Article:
The fear of scarcity starts young and is hardwired into our DNA: When faced with an inaccessible toy behind a two-foot barrier, and an accessible one behind a one-foot barrier – two-year-old boys wanted the inaccessible one, ignoring the easy option.
Scarcity drives us all to consumer madness. Queues around the block at each new notable technology launch to replace our current gadget with the incremental gains of the S model. Pre-orders. Limited Editions. Time-limited offers.
These are all devices used to tap into our two-year-old selves that want the out of reach toy.
There are a few hypotheses as to why scarcity creates such a strong response in our behaviour. Most centre around our mental shortcut to evaluating value based on how easily something may be obtained. Diamonds are more valuable than coal because there’s less of them. The research on the effect of scarcity messaging is fertile ground for marketing folk.
The Nub: if we can’t have it, we want it. Such is the curse of the human condition. Thus, as a marketer, if we can create the perception of scarcity, our prospects are more likely to want what we have.
Three easy ways:
1: The Thing is in Short supply
Suggest that there are only N places, N in stock or even something vague like “limited stock”. Anything going on sale before the holiday season uses this technique. Restricted iPhone units due to any spurious reason. Samsung warns of supply disruption because… it creates demand.
Three clever researchers decided to see if moving from a state of abundance to scarcity increased the perceived value of The Thing. They started by giving one group a jar with ten cookies, another group a jar with two. As we now expect, those with the smaller cookie hoard found them more desirable. But then our experimenters added a third group to whom they gave ten cookies and then confiscated eight … fascinatingly that group were the most enamoured of the bunch with their treats. Where once there was plenty, and now there are few, we are even more inclined to suffer from scary-city.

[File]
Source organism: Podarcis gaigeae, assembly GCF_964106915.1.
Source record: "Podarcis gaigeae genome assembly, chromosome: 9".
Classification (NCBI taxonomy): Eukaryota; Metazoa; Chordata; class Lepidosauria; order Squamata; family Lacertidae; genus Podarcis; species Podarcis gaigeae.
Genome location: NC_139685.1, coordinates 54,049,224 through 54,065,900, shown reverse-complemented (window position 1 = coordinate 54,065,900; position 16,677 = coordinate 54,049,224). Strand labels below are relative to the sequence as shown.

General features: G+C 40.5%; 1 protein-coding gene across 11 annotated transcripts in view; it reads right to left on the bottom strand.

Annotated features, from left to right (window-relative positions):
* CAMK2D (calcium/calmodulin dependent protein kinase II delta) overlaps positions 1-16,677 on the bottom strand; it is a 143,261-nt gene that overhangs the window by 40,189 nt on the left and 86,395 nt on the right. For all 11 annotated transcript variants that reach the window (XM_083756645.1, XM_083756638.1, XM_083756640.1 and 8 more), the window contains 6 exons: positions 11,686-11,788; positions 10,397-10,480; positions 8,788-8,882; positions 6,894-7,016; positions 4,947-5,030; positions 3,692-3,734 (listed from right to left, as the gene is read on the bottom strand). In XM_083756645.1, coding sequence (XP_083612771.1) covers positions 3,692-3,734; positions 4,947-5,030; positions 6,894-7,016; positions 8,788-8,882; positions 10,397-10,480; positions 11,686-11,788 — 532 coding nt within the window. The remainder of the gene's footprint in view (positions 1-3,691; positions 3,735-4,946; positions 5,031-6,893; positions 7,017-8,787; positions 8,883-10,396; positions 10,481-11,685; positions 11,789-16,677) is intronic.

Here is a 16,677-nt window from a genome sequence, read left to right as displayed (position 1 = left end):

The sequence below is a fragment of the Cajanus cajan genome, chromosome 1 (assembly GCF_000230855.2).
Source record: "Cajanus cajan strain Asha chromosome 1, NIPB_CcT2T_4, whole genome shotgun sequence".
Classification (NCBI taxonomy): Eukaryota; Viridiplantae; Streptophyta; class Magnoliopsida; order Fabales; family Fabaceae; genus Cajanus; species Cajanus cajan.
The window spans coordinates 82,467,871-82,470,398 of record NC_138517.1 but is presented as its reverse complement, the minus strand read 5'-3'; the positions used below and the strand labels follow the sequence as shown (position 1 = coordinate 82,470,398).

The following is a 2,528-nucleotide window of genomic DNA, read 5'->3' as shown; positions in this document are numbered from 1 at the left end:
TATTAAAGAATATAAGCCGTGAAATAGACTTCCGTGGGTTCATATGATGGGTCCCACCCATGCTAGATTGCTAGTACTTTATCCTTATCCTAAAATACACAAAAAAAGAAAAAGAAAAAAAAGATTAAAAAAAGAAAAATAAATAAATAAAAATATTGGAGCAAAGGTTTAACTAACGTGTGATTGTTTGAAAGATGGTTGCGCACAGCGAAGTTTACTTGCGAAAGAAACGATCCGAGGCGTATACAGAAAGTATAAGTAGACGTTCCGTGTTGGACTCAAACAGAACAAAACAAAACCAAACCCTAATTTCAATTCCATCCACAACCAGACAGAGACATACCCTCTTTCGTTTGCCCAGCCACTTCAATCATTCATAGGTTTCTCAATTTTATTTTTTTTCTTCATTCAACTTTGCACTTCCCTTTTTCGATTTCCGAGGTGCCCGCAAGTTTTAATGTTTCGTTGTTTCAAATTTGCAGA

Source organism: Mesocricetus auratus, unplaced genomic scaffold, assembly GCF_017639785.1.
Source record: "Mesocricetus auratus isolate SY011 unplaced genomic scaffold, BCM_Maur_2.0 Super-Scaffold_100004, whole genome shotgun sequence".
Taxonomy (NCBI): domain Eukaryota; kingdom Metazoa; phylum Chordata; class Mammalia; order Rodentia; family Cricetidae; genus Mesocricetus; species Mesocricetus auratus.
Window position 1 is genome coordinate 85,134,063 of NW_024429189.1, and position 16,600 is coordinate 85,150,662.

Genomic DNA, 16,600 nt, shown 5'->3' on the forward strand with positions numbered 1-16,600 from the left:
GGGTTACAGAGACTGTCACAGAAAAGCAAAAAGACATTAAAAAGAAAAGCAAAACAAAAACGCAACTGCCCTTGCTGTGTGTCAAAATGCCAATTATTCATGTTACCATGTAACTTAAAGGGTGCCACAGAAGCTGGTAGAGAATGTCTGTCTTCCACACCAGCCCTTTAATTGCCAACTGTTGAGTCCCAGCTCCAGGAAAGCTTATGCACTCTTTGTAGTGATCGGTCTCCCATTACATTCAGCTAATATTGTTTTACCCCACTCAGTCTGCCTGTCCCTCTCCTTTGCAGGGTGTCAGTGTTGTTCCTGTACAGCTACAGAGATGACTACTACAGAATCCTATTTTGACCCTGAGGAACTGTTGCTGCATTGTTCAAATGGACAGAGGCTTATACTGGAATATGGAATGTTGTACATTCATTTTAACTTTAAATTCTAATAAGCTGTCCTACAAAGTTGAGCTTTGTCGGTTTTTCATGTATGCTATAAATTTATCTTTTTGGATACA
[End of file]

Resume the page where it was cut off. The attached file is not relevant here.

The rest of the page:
2: The Thing is available for a limited time only
One week only, weekend sales, “act now before it’s too late!” Disney used to say their films are only available on DVD for a short time and then they’re done. Countdown clocks on just about every infomercial ever. Shopping channels. eBay’s entire model is built on a scarcity of time – in 4 minutes that thing is no longer available, so pay a premium now to make sure you get it. Amazon Prime has since the beginning made it clear that to get The Thing tomorrow, you’ve got 2 hours and 3 minutes left.
Both approaches to scarcity generation work, but 2011 research showing that short supply as a reason is better at closing the deal than a limited time. This is especially when selling a product that is described in aspirational terms (stylish, creative) rather than attributes (fast, powerful).
Aguirre-Rodriguez looked at the difference between something being scarce because of Short Supply versus High Demand. It’s a subtle difference, but participants converted better with a Short Supply when messages were vague (e.g. “Only a few places on the course”) as opposed to specific (e.g. “Only 50 places on the course”). The latter was seen as deceptive and it’s worth looking at switching to a short supply because of high demand message when numbers are involved.